Millions vote in test for India’s Hindu hardliner
Millions voted on Thursday in India’s Gujarat state where Hindu nationalist Narendra Modi is seeking a big win to spur his prime ministerial ambitions, 10 years after religious riots on his watch.
Crowds ignored the December chill to head to polling stations in the first of two rounds of voting in the western coastal state, one of the fastest developing regions of India that has been run by chief minister Modi since 2001.
“A vote is foundation of a strong and vibrant democracy,” the 62-year-old wrote on his Twitter account.
Election watchdog officials said almost 3.5 million people out of the 38-million-strong electorate had cast their ballots in the first three hours.
Modi, who has secured thumping victories in the last two polls, is looking to secure another sizeable majority for the Bharatiya Janata Party (BJP) to bolster his reputation, which was stained by religious riots in Gujarat in 2002.
Though he has never declared his ambition to be prime minister, his desire for the top spot in his party is an open secret and he is widely thought to be angling to lead the BJP into national elections due in 2014.
His main rival in Gujarat is the left-leaning Congress party, which runs the federal government and is dominated by the Gandhi dynasty which has run India for most of its post-independence history.
Rahul Gandhi, the next-in-line who might face Modi in the 2014 national polls, has campaigned locally where he accused his rival of being autocratic and ignoring the poor in the home state of late independence hero Mahatma Gandhi.
“He wants to hear only his own voice. He has his dream and he thinks only about his own dream,” Gandhi told supporters on Tuesday.
The final phase of the balloting is scheduled for December 17 with counting to take place three days later.
Some 100,000 security personnel including federal troopers are on duty at around 45,000 polling stations – some 17,000 of them labelled “vulnerable” to violence, the state home department said.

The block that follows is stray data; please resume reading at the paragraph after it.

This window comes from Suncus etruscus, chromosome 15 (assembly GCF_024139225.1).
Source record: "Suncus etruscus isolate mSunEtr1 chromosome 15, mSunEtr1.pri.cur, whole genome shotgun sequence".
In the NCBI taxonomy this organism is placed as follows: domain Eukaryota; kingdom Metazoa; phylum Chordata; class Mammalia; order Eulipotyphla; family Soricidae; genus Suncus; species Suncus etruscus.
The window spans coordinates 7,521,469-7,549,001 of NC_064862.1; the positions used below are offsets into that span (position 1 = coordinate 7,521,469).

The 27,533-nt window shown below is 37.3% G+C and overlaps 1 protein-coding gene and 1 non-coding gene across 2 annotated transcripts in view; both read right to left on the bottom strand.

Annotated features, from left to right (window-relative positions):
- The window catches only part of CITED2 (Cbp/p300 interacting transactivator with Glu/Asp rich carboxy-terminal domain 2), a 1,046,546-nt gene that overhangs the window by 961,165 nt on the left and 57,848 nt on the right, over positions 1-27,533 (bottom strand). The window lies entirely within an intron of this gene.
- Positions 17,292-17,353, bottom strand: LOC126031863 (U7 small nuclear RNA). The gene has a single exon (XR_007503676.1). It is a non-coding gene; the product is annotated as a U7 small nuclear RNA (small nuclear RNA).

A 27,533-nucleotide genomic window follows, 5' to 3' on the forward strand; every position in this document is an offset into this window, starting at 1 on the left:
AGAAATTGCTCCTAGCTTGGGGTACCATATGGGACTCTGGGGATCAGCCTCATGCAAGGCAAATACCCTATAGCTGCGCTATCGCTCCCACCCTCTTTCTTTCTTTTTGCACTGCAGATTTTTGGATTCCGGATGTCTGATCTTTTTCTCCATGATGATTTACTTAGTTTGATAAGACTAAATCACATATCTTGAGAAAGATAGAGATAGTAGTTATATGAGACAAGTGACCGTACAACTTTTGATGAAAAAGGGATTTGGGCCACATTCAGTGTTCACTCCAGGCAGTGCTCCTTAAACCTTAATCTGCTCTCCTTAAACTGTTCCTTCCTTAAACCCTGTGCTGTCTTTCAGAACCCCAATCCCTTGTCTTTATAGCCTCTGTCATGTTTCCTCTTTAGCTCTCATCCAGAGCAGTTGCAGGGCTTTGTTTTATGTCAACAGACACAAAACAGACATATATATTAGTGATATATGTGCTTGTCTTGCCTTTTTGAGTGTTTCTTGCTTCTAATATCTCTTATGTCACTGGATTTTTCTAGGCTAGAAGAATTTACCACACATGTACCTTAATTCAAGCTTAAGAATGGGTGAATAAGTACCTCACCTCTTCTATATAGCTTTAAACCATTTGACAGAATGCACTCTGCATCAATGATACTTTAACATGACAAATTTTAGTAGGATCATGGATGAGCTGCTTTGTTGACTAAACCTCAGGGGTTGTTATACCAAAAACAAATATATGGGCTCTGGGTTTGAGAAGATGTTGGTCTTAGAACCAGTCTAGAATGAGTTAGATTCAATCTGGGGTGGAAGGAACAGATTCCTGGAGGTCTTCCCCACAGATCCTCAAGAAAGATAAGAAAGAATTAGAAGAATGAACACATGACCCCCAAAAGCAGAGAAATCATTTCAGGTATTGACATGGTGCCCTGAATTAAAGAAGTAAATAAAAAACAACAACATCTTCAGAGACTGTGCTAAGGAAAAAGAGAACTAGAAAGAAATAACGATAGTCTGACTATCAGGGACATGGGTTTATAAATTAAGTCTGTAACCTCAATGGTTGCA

Modi’s links to some of the worst sectarian violence in post-independence India make him a hate-figure for many Muslims and secularists and his rise to the top of the BJP would be controversial.
On Wednesday, he was back in the headlines after claiming the federal government was set to “hand over” a disputed strip of water in Gujarat to neighbour Pakistan.
“I would earnestly request you to stop this dialogue with Pakistan at once and Sir Creek should not be handed over to Pakistan,” Modi wrote in a letter to Prime Minister Manmohan Singh, released by his party.
Singh, who has pushed a peace dialogue with Pakistan as a means to reduce tension in nuclear-armed South Asia, countered that the letter was a “mischievous” and “baseless” stunt ahead of the election.
Modi is blamed by rights groups for turning a blind eye to the violence in Gujarat in 2002 which saw as many as 2,000 people, mostly Muslims, killed.
The son of a foodstall owner, who rose through the ranks of hardline grassroots Hindu groups, Modi has always denied any wrongdoing in the riots and has never been convicted over the violence.
“Gujarat is progressing because we have peace, unity and compassion here,” Modi said in an interview in October.
On the campaign trail, he has targeted the corruption-plagued federal government Delhi and the heads of the ruling Congress party, particularly the Italian-born leader Sonia Gandhi, who he portrays as out-of-touch and foreign.
A string of interviews with the foreign media has helped raise chief minister Modi’s profile abroad, while his embrace of Twitter and YouTube has widened his appeal to Gujarat’s overwhelmingly young electorate.